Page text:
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Guns, Hate, and Freedom of Speech

The Las Vegas abattoir’s terrible glare—under which our legislators should writhe in shame—exposes grim facets of the gun control “debate” that even those of us with mere moral aspirations must demand be acknowledged right now. Pious “too soons,” are code for “never”; and the admonition that politics have no place in this latest massacre’s immediate aftermath, is itself insidiously political. No, we can’t stand for these dodges anymore; nor can we tolerate national cowardice disguised as some vile fatalism of liberty that deems the ever-multiplying body count an acceptable price for to pay for “our freedom.” No. This “issue” has never for a moment been anything but political; and the freedom-crazed out there must be made to understand that equality—also enshrined in the Constitution—is really a vital check on personal liberty. Every citizen in America is vested with the equal right to life before the right to liberty for a reason: because, as we saw again in Las Vegas this Sunday, one man’s “liberty” can grow monstrous, and obscenely snuff out the lives of so many.

The politics of gun control have always been those of life and death. It was politics that ultimately allowed Stephen Paddock to possess the guns he killed with; and, if we’re to prevent another bloodletting like this from happening again, it will only be through exercise of political will. But to do this we Americans that know this nation is damned if no sane gun control policy is enacted, need to be cunning, and subtle, and intellectually merciless in our opposition to the gun lobby. We have to find new ways to vanquish their arguments, and, if we can, to turn their claim to Constitutional sanction against them. Along these lines I’d like to suggest the following: if, as Citizen’s United toxically claimed, money is speech, then the money spent by the NRA to influence legislation is a form of hate speech; and that hate speech, by extension, curtails the free speech of those who seek gun control.

Political philosopher Caroline West makes the ingenious argument that racist hate speech can, arguably, be construed as limiting its victim’s freedom of speech. Essentially, her thesis requires that we understand freedom of speech not merely as a matter of expression, but also of reception. For example, it’s possible to imagine a dystopian-future scenario where the government uses some form of mind control to interfere with the comprehension, rather than the production, of seditious speech. In a setting like this, a subversive group’s freedom of expression would be in no way impeded; instead, through some nefarious technology, the intended meaning of that expression would be rendered incoherent in minds of its audience. Here freedom of speech is not curbed per se, but interference in the speech’s intelligibility at the point of reception produces the same effect as if it had been. According to West, racist hate speech can, within certain limits, be similarly understood to interfere with the reception of its victim’s speech—at least in its intent, if not always in its real world effect. The express goal of hate speech is to degrade, devalue, and even dehumanize its victims, to the extent that it undermine their speech’s legitimacy. If the project of those that speak race hate is successful, an atmosphere will have been created where their victims, devalued as people, suffer a relative diminishment in the attention and consideration accorded their speech. This amounts to an infringement on the victim’s First Amendment right, even if no explicit attempt to silence their speech is made. Within this strict paradigm, hate speech becomes a retroactive gag on the free speech of the community it assails.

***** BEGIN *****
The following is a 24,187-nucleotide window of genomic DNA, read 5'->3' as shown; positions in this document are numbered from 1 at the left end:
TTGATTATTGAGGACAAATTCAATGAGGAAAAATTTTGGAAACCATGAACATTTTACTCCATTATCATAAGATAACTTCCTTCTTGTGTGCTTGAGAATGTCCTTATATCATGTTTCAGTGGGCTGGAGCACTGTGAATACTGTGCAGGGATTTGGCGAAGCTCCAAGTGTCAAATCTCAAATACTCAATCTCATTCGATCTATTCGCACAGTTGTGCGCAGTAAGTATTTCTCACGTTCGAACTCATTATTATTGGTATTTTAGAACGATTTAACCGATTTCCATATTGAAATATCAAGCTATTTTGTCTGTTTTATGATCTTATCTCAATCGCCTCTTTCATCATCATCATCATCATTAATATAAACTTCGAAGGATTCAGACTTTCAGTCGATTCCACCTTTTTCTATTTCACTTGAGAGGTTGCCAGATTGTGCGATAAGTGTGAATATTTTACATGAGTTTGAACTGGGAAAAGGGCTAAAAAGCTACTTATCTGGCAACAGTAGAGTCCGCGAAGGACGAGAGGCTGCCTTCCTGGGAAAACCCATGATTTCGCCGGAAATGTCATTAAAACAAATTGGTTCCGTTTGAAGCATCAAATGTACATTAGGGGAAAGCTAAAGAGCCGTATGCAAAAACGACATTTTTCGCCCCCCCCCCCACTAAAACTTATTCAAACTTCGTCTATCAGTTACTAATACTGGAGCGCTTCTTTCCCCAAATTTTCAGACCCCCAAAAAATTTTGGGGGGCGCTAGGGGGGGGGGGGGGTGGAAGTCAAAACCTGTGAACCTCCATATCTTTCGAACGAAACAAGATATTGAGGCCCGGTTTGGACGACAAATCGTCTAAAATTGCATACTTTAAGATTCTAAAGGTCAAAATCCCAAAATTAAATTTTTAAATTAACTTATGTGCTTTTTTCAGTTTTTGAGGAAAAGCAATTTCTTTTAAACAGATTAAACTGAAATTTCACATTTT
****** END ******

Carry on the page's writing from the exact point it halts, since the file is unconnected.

How does this relate to the gun lobby and the gun reform debate? The NRA spends millions of dollars in its efforts to influence our venal legislators (though their venal sins turned mortal once again in Las Vegas). In doing so, it promotes an ideology that works to brand gun law reform proponents as having unconstitutional (or even anti-constitutional) values. In a particularly egregious example, some recent NRA ad copy seethes “…the only way to fight their lies is with the clenched fist of truth.” Leaving aside right now the fact that this language is explicitly a violent threat, let’s take a moment to consider how the NRA is depicting its opponents. The NRA’s ideological position on the right to bears arms is rooted in a claim to what they believe to be Constitutionally guaranteed, thus uncontestable and eternal, American values. By this very fact, anyone who disagrees with them is immediately painted as someone whose values are fundamentally antagonistic to the United States itself. Even more, the NRA’s raging bombast implies—may even explicitly state—that advocacy for gun control is tantamount to a criminal act, a kind of treason.